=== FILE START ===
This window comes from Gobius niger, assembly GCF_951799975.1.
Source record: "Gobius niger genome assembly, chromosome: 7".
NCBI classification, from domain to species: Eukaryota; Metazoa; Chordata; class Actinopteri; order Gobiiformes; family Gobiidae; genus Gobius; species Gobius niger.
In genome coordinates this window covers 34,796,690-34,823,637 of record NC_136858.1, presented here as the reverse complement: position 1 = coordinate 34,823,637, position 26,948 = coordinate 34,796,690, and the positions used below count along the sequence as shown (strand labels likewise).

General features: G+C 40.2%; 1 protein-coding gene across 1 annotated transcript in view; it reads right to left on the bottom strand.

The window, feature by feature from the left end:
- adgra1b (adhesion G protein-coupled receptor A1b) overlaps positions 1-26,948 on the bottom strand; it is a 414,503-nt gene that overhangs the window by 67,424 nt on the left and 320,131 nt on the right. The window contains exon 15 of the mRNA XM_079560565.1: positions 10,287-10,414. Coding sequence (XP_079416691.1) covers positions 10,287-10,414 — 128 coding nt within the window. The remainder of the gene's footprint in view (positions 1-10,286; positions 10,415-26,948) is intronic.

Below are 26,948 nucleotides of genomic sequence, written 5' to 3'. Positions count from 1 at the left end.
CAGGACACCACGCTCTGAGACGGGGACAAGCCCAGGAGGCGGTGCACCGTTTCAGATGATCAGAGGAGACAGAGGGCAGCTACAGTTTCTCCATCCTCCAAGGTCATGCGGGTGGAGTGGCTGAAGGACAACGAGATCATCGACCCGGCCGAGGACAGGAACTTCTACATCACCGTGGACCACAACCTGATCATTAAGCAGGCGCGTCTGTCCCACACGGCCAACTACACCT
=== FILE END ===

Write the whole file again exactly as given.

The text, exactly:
This window comes from Gobius niger, assembly GCF_951799975.1.
Source record: "Gobius niger genome assembly, chromosome: 7".
NCBI classification, from domain to species: Eukaryota; Metazoa; Chordata; class Actinopteri; order Gobiiformes; family Gobiidae; genus Gobius; species Gobius niger.
In genome coordinates this window covers 34,796,690-34,823,637 of record NC_136858.1, presented here as the reverse complement: position 1 = coordinate 34,823,637, position 26,948 = coordinate 34,796,690, and the positions used below count along the sequence as shown (strand labels likewise).

General features: G+C 40.2%; 1 protein-coding gene across 1 annotated transcript in view; it reads right to left on the bottom strand.

The window, feature by feature from the left end:
- adgra1b (adhesion G protein-coupled receptor A1b) overlaps positions 1-26,948 on the bottom strand; it is a 414,503-nt gene that overhangs the window by 67,424 nt on the left and 320,131 nt on the right. The window contains exon 15 of the mRNA XM_079560565.1: positions 10,287-10,414. Coding sequence (XP_079416691.1) covers positions 10,287-10,414 — 128 coding nt within the window. The remainder of the gene's footprint in view (positions 1-10,286; positions 10,415-26,948) is intronic.

Below are 26,948 nucleotides of genomic sequence, written 5' to 3'. Positions count from 1 at the left end.
CAGGACACCACGCTCTGAGACGGGGACAAGCCCAGGAGGCGGTGCACCGTTTCAGATGATCAGAGGAGACAGAGGGCAGCTACAGTTTCTCCATCCTCCAAGGTCATGCGGGTGGAGTGGCTGAAGGACAACGAGATCATCGACCCGGCCGAGGACAGGAACTTCTACATCACCGTGGACCACAACCTGATCATTAAGCAGGCGCGTCTGTCCCACACGGCCAACTACACCT